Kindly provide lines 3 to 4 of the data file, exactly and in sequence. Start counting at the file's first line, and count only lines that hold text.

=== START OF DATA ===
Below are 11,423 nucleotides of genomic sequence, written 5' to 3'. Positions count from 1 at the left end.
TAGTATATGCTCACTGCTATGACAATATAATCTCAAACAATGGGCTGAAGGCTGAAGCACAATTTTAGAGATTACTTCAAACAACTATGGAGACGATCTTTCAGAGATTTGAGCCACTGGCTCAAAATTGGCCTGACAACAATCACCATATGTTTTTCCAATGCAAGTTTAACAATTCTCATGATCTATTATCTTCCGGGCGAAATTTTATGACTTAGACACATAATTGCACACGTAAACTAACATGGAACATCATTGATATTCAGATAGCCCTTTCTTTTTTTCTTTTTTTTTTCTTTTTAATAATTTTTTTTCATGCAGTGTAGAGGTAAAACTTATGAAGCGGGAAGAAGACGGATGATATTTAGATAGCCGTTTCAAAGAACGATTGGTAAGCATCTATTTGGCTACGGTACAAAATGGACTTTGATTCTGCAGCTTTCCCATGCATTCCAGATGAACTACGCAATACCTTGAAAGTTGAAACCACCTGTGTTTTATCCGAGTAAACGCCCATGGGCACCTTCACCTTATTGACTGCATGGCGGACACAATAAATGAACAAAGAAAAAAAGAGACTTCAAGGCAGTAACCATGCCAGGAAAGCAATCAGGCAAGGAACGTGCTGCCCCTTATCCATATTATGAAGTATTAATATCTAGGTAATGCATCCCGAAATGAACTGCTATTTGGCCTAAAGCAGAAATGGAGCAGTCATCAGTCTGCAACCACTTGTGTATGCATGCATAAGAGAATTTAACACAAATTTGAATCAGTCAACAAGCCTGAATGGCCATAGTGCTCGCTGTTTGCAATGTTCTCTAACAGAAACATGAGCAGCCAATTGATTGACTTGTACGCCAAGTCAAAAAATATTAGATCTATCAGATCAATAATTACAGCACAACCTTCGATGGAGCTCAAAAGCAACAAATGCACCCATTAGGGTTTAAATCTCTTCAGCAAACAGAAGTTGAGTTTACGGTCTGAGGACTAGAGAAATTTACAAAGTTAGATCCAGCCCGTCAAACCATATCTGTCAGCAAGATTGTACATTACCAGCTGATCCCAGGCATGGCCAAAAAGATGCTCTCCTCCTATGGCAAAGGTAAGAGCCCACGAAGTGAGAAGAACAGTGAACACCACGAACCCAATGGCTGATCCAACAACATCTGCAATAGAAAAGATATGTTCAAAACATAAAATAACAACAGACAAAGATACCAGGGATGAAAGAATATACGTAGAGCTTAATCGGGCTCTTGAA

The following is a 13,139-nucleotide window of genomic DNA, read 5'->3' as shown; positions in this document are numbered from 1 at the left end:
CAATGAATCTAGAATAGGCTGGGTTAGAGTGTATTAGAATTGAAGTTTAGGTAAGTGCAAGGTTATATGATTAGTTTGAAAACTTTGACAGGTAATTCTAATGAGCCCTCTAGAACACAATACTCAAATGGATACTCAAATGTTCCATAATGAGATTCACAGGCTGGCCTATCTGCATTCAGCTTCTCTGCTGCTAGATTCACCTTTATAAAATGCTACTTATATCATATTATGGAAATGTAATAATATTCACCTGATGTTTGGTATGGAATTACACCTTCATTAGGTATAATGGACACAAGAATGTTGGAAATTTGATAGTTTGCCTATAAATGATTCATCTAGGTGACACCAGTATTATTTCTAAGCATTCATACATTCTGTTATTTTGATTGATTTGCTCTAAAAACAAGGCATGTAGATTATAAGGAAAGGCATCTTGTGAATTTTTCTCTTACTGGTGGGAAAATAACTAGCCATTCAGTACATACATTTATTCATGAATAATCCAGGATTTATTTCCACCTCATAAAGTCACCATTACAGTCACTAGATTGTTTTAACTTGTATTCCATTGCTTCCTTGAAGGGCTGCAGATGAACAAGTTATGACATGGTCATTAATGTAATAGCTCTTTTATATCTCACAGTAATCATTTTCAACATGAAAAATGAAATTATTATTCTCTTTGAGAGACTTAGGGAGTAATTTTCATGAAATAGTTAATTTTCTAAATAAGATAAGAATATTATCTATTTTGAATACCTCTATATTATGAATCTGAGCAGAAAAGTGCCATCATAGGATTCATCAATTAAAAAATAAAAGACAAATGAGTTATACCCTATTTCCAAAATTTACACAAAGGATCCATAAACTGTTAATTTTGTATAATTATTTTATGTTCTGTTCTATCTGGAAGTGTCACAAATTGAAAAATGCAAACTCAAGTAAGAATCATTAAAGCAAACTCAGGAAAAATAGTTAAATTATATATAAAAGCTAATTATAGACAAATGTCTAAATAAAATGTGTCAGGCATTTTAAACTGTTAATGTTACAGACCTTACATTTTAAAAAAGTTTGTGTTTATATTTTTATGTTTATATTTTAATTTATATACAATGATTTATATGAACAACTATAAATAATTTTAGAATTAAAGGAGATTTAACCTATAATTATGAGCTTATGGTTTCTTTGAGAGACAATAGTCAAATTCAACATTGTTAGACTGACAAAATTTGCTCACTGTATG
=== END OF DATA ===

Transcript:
The following is a 13,139-nucleotide window of genomic DNA, read 5'->3' as shown; positions in this document are numbered from 1 at the left end:
CAATGAATCTAGAATAGGCTGGGTTAGAGTGTATTAGAATTGAAGTTTAGGTAAGTGCAAGGTTATATGATTAGTTTGAAAACTTTGACAGGTAATTCTAATGAGCCCTCTAGAACACAATACTCAAATGGATACTCAAATGTTCCATAATGAGATTCACAGGCTGGCCTATCTGCATTCAGCTTCTCTGCTGCTAGATTCACCTTTATAAAATGCTACTTATATCATATTATGGAAATGTAATAATATTCACCTGATGTTTGGTATGGAATTACACCTTCATTAGGTATAATGGACACAAGAATGTTGGAAATTTGATAGTTTGCCTATAAATGATTCATCTAGGTGACACCAGTATTATTTCTAAGCATTCATACATTCTGTTATTTTGATTGATTTGCTCTAAAAACAAGGCATGTAGATTATAAGGAAAGGCATCTTGTGAATTTTTCTCTTACTGGTGGGAAAATAACTAGCCATTCAGTACATACATTTATTCATGAATAATCCAGGATTTATTTCCACCTCATAAAGTCACCATTACAGTCACTAGATTGTTTTAACTTGTATTCCATTGCTTCCTTGAAGGGCTGCAGATGAACAAGTTATGACATGGTCATTAATGTAATAGCTCTTTTATATCTCACAGTAATCATTTTCAACATGAAAAATGAAATTATTATTCTCTTTGAGAGACTTAGGGAGTAATTTTCATGAAATAGTTAATTTTCTAAATAAGATAAGAATATTATCTATTTTGAATACCTCTATATTATGAATCTGAGCAGAAAAGTGCCATCATAGGATTCATCAATTAAAAAATAAAAGACAAATGAGTTATACCCTATTTCCAAAATTTACACAAAGGATCCATAAACTGTTAATTTTGTATAATTATTTTATGTTCTGTTCTATCTGGAAGTGTCACAAATTGAAAAATGCAAACTCAAGTAAGAATCATTAAAGCAAACTCAGGAAAAATAGTTAAATTATATATAAAAGCTAATTATAGACAAATGTCTAAATAAAATGTGTCAGGCATTTTAAACTGTTAATGTTACAGACCTTACATTTTAAAAAAGTTTGTGTTTATATTTTTATGTTTATATTTTAATTTATATACAATGATTTATATGAACAACTATAAATAATTTTAGAATTAAAGGAGATTTAACCTATAATTATGAGCTTATGGTTTCTTTGAGAGACAATAGTCAAATTCAACATTGTTAGACTGACAAAATTTGCTCACTGTATG